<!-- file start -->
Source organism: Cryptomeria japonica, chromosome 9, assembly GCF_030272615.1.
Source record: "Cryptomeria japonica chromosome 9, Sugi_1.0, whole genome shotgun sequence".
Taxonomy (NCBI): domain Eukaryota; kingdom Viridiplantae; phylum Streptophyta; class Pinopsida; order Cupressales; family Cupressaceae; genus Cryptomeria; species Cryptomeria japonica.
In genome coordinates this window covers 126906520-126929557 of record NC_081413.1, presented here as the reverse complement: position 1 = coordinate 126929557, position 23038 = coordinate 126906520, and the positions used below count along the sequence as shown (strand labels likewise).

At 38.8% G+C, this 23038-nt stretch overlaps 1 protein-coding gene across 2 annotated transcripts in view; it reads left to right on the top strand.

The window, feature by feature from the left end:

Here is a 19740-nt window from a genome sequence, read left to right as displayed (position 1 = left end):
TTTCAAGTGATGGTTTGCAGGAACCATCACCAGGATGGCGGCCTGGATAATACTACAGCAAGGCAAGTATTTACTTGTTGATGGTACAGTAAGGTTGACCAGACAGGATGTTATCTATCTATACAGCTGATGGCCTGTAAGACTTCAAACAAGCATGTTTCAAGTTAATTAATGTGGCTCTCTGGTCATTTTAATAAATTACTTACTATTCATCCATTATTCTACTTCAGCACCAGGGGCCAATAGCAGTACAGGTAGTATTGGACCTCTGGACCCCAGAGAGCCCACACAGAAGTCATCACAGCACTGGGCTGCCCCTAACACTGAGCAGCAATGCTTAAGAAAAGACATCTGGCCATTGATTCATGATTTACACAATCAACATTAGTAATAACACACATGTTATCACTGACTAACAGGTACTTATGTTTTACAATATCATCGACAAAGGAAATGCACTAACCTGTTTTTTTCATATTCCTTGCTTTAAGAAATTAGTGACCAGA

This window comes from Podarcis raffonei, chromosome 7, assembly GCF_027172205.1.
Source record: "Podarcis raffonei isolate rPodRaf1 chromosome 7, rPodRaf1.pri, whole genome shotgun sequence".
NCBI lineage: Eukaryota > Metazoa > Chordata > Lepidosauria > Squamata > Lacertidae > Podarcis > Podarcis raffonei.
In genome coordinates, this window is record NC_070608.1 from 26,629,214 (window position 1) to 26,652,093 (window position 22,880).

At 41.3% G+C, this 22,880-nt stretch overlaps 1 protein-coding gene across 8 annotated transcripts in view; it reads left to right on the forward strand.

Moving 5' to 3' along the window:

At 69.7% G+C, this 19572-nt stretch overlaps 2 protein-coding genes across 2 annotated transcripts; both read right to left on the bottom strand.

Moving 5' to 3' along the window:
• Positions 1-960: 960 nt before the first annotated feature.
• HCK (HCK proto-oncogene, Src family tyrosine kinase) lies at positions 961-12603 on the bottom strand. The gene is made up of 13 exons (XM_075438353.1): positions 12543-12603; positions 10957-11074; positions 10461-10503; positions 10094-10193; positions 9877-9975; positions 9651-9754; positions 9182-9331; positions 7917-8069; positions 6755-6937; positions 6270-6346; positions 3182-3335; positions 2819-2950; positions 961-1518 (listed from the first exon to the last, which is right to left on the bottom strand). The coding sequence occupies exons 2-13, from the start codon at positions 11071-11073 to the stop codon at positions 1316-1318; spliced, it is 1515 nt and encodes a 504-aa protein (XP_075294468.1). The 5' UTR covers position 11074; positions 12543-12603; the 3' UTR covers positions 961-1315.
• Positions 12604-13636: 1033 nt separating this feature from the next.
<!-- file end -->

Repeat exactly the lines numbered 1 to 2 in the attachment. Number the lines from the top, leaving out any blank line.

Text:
Source organism: Cryptomeria japonica, chromosome 9, assembly GCF_030272615.1.
Source record: "Cryptomeria japonica chromosome 9, Sugi_1.0, whole genome shotgun sequence".